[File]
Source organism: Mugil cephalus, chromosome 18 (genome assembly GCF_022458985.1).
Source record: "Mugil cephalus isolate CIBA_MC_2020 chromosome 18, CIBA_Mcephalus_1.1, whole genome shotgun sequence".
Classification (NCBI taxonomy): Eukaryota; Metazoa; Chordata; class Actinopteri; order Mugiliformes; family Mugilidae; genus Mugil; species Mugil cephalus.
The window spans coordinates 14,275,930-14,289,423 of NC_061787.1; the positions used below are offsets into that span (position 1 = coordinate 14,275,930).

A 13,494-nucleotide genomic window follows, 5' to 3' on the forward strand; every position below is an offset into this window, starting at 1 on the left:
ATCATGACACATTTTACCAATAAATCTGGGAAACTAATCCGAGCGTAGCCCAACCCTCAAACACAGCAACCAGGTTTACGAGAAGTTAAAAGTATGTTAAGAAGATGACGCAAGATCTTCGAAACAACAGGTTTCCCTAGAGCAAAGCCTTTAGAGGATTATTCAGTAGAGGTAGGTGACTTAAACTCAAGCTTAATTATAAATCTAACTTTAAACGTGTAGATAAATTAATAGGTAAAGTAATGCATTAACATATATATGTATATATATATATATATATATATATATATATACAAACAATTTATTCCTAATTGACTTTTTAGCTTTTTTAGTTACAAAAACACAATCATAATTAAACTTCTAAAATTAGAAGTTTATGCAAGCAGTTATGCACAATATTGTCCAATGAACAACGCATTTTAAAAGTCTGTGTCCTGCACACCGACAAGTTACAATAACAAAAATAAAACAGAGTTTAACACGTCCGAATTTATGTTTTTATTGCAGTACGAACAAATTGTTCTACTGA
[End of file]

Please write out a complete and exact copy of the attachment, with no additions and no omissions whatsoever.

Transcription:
Source organism: Mugil cephalus, chromosome 18 (genome assembly GCF_022458985.1).
Source record: "Mugil cephalus isolate CIBA_MC_2020 chromosome 18, CIBA_Mcephalus_1.1, whole genome shotgun sequence".
Classification (NCBI taxonomy): Eukaryota; Metazoa; Chordata; class Actinopteri; order Mugiliformes; family Mugilidae; genus Mugil; species Mugil cephalus.
The window spans coordinates 14,275,930-14,289,423 of NC_061787.1; the positions used below are offsets into that span (position 1 = coordinate 14,275,930).

A 13,494-nucleotide genomic window follows, 5' to 3' on the forward strand; every position below is an offset into this window, starting at 1 on the left:
ATCATGACACATTTTACCAATAAATCTGGGAAACTAATCCGAGCGTAGCCCAACCCTCAAACACAGCAACCAGGTTTACGAGAAGTTAAAAGTATGTTAAGAAGATGACGCAAGATCTTCGAAACAACAGGTTTCCCTAGAGCAAAGCCTTTAGAGGATTATTCAGTAGAGGTAGGTGACTTAAACTCAAGCTTAATTATAAATCTAACTTTAAACGTGTAGATAAATTAATAGGTAAAGTAATGCATTAACATATATATGTATATATATATATATATATATATATATATATACAAACAATTTATTCCTAATTGACTTTTTAGCTTTTTTAGTTACAAAAACACAATCATAATTAAACTTCTAAAATTAGAAGTTTATGCAAGCAGTTATGCACAATATTGTCCAATGAACAACGCATTTTAAAAGTCTGTGTCCTGCACACCGACAAGTTACAATAACAAAAATAAAACAGAGTTTAACACGTCCGAATTTATGTTTTTATTGCAGTACGAACAAATTGTTCTACTGA